Dunbar in Fayette County, Pennsylvania — The American Northeast (Mid-Atlantic)
I. N. and Bernardine Hagan House
has been designated a
National Historic Landmark
This site possesses National significance in commemorating the history of the United States of America
Constructed of native stone, tidewater cypress, and copper, this house is an excellent example of the work of American architect Frank Lloyd Wright
National Park Service
United States Department of the Interior
Erected by National Park Service.
Marker series. This marker is included in the National Historic Landmarks marker series.
Location. 39° 52.101′ N, 79° 31.284′ W. Marker is in Dunbar, Pennsylvania, in Fayette County. Marker can be reached from Kentuck Road. Touch for map. Marker is at or near this postal address: 723 Kentuck Road, Dunbar PA 15431, United States of America.
Other nearby markers. At least 8 other markers are within 5 miles of this marker, measured as the crow flies. K6 Telephone Kiosk 1935 (approx. ¼ mile away); Finial from One, Poultry, London EC4, 1870 (approx. ¼ mile away); Fallingwater (approx. 3.7 miles away); Fort Necessity (approx. 4.8 miles away); Mt. Washington Presbyterian Church Road to Disaster (approx. 4.9 miles away); National Road (approx. 4.9 miles away); The Old Braddock Road (approx. 4.9 miles away). Touch for a list and map of all markers in Dunbar.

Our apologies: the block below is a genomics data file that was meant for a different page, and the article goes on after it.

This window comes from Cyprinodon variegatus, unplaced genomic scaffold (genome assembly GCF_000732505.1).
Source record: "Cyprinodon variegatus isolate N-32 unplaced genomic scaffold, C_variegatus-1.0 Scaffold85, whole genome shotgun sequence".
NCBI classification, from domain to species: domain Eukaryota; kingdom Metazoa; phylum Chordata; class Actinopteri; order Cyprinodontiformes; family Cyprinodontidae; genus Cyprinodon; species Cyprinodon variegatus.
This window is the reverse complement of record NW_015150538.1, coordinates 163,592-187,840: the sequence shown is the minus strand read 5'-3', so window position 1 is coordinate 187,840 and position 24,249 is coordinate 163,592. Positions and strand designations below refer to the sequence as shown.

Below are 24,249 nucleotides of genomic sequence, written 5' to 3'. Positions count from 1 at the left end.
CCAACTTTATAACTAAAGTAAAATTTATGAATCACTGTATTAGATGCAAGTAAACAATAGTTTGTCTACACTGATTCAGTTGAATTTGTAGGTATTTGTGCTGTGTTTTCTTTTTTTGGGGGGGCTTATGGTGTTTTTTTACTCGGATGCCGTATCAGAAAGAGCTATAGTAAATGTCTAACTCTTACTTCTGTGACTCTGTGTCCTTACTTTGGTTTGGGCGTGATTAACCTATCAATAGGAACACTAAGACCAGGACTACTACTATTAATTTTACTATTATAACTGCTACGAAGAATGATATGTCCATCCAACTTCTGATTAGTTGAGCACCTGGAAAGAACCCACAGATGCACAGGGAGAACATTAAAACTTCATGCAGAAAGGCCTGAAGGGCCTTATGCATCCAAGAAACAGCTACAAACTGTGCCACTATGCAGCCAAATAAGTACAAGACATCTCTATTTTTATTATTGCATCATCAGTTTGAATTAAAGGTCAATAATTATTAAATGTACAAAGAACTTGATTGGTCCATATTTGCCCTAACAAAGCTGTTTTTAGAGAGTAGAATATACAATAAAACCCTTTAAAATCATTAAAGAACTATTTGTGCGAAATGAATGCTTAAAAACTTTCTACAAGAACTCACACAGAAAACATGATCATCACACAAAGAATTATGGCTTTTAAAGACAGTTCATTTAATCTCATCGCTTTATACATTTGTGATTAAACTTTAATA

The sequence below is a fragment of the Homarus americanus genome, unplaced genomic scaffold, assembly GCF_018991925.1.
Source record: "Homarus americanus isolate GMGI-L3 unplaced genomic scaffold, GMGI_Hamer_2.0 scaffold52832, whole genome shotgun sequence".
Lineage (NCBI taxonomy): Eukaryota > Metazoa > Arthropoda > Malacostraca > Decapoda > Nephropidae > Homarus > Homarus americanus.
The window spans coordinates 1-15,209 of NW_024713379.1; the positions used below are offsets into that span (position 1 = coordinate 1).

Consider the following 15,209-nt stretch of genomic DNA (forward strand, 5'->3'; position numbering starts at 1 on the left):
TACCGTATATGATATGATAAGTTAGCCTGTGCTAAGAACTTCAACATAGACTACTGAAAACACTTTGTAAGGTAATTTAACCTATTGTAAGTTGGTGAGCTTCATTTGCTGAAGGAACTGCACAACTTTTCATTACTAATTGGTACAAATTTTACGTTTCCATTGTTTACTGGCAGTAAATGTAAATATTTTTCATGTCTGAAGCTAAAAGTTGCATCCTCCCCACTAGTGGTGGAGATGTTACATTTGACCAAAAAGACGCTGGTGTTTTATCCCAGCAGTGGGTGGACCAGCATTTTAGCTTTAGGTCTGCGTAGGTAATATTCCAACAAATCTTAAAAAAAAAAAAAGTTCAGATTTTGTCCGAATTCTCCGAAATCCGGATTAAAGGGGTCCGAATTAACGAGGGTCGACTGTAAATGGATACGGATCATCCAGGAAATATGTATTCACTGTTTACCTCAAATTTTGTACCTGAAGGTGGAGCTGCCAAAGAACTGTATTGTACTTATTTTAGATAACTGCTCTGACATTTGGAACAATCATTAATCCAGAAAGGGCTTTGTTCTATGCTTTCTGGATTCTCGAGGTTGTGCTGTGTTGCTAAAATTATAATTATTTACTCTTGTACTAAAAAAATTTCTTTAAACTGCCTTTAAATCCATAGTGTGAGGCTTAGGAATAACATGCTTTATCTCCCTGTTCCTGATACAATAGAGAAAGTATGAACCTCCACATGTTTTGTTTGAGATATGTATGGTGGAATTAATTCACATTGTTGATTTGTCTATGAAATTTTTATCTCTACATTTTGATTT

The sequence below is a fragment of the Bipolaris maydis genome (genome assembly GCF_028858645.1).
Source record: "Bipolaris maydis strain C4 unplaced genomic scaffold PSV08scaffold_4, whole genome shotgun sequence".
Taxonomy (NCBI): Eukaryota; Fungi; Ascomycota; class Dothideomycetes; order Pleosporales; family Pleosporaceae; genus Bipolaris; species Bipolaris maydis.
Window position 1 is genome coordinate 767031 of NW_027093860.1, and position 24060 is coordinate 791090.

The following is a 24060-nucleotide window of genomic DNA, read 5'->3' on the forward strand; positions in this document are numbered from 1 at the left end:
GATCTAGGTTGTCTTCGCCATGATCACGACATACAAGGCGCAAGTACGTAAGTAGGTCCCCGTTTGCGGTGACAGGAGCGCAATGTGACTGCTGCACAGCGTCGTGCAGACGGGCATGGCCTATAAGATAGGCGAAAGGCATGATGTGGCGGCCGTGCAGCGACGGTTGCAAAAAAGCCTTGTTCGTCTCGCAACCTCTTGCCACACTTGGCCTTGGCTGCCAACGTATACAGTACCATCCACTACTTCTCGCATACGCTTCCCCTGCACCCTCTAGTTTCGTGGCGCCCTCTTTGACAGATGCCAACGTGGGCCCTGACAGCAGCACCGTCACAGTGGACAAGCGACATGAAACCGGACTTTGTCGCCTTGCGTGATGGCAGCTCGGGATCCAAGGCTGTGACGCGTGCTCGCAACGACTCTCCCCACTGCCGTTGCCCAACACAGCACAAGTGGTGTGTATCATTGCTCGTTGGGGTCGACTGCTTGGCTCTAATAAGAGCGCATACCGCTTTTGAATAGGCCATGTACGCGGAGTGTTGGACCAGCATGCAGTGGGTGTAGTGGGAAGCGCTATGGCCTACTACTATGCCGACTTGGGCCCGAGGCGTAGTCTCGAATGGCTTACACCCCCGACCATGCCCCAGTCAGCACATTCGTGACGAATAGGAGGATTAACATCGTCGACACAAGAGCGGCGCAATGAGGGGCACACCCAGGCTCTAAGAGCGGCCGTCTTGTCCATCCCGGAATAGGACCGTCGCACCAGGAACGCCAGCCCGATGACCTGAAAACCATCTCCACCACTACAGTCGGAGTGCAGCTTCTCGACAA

More about this marker. There is an entrance fee to visit the house and grounds. This is an example of Frank Lloyd Wright's Unisonian concept for a compact house with a base cost of $5,500. The Hagan's then had the base plans revised to meet their personal preferences. The completed house ended up costing $90,000 after all the alterations were made.
Also see . . . Kentuck Knob website. (Submitted on December 26, 2012, by Bill Pfingsten of Bel Air, Maryland.)
Categories. • Landmarks •
Credits. This page was last revised on June 16, 2016. This page originally submitted on December 26, 2012, by Bill Pfingsten of Bel Air, Maryland. This page has been viewed 305 times since then. Photos: 1, 2, 3, 4, 5. submitted on December 26, 2012, by Bill Pfingsten of Bel Air, Maryland.